The noble Lord said: My Lords, the purpose of this Amendment is to get an absolutely clear interpretation of what is meant by "off duty" in regard to the working day. I think I am right in saying that the industry has spent many hours in discussing exactly what is meant and there is still uncertainty. For that reason I think it is only reasonable to ask the Government to make the intention absolutely clear.

The working day of a driver under Clause 95(3) must not exceed 11 hours, and what the "working day" means is defined on page 134 as meaning any period during which he is on duty", If the definition had stopped there I think everyone would have known what was meant. However, it does not stop there it goes on and deals with the intervals for rest of not less than eleven hours, and in the case of a passenger vehicle driver of nine-and-a-half hours. I am trying to deal with this as summarily as I can, but it seems perfectly clear from this that the intervals for rest and refreshment which are dealt with in Clause 95(2) are quite clearly periods when a driver is not on duty and are not part of the working day. But then, unfortunately, subsection (3) of Clause 95 casts some doubt on this, because it says: … the working day of a driver … (b) if during that day he is off duty for a period which is, or periods which taken together are, not less than the time by which his working day exceeds eleven hours, shall not exceed twelve and a half hours". So there is a considerable amount of confusion about this, and it is necessary that this confusion should be cleared up.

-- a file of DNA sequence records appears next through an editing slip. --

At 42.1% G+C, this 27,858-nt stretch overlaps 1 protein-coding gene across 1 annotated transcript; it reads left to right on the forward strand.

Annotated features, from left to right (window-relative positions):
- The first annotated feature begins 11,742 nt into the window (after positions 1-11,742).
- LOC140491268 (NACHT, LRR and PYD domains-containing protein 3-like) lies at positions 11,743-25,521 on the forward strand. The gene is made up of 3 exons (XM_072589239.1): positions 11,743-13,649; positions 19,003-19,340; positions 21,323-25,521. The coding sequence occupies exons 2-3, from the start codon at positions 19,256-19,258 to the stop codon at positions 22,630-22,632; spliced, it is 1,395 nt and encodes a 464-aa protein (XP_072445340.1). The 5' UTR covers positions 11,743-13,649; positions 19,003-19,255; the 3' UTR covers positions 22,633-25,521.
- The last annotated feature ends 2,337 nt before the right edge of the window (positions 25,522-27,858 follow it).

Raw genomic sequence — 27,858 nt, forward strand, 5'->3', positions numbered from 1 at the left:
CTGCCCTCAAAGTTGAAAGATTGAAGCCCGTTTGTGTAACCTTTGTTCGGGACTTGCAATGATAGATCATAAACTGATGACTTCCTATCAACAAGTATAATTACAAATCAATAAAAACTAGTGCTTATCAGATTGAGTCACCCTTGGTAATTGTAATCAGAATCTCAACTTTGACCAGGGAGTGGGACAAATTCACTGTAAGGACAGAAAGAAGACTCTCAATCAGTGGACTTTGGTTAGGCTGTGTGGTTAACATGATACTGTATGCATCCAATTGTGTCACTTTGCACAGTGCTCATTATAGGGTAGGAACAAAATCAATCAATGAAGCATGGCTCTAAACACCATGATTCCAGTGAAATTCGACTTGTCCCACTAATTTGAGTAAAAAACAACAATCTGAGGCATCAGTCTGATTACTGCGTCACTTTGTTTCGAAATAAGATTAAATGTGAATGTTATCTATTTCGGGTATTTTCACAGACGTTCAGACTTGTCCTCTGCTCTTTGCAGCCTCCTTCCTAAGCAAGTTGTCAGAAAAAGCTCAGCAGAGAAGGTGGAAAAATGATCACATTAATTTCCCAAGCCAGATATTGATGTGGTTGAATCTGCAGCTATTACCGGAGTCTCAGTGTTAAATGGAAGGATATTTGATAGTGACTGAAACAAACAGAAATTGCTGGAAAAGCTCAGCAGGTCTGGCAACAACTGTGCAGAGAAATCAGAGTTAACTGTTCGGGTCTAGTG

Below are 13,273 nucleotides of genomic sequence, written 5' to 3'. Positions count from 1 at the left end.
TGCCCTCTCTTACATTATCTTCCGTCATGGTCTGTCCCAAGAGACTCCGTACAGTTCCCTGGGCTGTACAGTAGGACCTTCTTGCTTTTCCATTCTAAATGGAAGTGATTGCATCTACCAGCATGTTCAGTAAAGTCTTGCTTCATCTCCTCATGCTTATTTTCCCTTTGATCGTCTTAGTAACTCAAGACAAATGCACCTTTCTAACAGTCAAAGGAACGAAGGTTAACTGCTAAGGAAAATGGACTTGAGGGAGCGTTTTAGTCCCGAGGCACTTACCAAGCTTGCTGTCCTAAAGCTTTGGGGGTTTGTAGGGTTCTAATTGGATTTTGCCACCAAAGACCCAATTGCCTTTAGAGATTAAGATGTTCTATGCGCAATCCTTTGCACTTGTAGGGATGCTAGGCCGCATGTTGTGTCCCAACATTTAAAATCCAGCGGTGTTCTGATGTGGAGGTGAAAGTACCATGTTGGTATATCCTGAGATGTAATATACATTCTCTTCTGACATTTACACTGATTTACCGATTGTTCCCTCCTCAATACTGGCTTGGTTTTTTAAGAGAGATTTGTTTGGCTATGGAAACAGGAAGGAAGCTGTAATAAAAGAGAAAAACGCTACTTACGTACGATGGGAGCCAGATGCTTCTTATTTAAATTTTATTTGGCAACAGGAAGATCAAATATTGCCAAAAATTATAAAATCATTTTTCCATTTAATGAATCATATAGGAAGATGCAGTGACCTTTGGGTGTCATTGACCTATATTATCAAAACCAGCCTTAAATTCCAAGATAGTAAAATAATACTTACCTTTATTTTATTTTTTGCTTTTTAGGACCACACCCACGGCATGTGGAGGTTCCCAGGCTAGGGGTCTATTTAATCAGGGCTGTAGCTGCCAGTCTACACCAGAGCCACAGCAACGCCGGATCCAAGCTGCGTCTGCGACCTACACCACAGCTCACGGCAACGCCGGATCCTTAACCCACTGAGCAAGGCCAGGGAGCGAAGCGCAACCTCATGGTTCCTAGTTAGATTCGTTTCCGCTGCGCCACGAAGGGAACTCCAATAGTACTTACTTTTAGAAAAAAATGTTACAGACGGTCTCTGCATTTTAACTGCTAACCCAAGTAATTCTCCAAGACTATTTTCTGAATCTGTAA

Of course we are all anxious, both from the point of view of the health of the driver and from that of road safety, that reasonable hours should be laid down; but what are reasonable hours from the point of view of these considerations do not necessarily concern the amount of time for which, for example, a driver is paid. That is a quite different consideration. Here we are trying to lay down exactly what is meant so far as the restriction of driving hours is concerned under this Bill. It seems to me clear that intervals for rest periods should not count as part of the 11 hours of the working day, for two reasons. First of all, a period is laid down in subsection (2) of Clause 95, which says: Subject to the provisions of this section, if on any working day a driver has been on duty for a period of, or for periods amounting in the aggregate to, five and a half hours and— (a) there has not been during that period, or during or between any of those periods, an interval of not less than half an hour in which he was able to obtain rest and refreshment … there shall at the end of that period, or of the last of those periods, be such an interval as aforesaid."— that is, an interval of not less than half an hour; but it could be a longer period —one hour, two hours, three hours—and it would be quite absurd if the longer periods were included in the consideration of the working day.